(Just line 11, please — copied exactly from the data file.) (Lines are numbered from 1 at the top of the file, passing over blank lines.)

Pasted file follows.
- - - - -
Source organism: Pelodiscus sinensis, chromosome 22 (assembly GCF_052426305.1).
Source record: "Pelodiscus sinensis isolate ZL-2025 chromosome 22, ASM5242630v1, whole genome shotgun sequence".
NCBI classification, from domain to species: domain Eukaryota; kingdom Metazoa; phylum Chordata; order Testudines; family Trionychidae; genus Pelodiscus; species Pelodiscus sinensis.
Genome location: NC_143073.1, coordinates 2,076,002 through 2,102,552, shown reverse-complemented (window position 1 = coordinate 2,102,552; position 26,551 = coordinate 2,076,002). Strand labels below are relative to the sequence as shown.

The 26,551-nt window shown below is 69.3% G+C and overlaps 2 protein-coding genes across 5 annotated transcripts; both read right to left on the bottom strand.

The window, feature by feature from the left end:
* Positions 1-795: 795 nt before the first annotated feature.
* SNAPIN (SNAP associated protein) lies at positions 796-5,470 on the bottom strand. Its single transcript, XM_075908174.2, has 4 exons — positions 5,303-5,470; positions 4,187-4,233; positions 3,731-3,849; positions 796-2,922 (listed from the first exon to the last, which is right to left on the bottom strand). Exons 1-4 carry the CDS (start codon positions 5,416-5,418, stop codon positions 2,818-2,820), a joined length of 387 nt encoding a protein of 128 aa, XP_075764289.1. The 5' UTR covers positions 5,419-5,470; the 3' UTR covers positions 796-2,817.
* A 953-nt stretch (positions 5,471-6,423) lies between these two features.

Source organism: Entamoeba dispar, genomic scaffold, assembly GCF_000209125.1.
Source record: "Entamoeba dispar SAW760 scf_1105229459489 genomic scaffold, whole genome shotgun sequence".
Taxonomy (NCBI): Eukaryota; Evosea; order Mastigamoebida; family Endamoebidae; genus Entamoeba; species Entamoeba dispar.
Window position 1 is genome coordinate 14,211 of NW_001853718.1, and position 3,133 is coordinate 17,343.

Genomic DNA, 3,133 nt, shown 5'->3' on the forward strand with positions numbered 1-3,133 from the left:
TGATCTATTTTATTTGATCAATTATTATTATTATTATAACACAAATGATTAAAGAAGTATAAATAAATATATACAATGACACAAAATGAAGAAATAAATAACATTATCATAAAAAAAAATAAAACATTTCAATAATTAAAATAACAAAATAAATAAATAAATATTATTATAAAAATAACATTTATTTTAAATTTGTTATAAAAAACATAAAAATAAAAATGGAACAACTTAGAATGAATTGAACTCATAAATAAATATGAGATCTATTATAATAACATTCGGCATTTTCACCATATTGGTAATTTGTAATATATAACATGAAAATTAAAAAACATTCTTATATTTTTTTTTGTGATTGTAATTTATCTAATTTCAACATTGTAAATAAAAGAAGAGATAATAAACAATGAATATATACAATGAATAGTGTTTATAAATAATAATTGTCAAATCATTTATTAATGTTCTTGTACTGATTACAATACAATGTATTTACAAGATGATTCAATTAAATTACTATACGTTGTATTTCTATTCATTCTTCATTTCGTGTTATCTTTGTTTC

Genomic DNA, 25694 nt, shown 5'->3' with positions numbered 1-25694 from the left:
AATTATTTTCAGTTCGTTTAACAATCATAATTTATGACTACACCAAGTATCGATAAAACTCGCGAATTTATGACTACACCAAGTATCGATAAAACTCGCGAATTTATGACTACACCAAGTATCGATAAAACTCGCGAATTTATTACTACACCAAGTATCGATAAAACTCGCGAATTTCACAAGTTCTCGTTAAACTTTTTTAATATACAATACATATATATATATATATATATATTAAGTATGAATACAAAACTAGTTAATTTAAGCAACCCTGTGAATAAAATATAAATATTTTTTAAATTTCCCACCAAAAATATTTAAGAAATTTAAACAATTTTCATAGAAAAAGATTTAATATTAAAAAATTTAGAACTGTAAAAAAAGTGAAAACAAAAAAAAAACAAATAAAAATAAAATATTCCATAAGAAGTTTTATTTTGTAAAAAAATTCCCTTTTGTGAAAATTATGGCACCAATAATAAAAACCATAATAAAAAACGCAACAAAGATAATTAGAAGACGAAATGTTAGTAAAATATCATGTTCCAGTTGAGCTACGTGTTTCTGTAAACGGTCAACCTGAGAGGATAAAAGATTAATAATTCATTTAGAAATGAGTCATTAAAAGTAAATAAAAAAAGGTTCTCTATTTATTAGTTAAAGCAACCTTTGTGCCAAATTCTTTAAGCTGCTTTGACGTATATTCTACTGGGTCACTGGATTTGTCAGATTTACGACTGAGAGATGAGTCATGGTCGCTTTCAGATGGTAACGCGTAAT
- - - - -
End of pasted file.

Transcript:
Source record: "Entamoeba dispar SAW760 scf_1105229459489 genomic scaffold, whole genome shotgun sequence".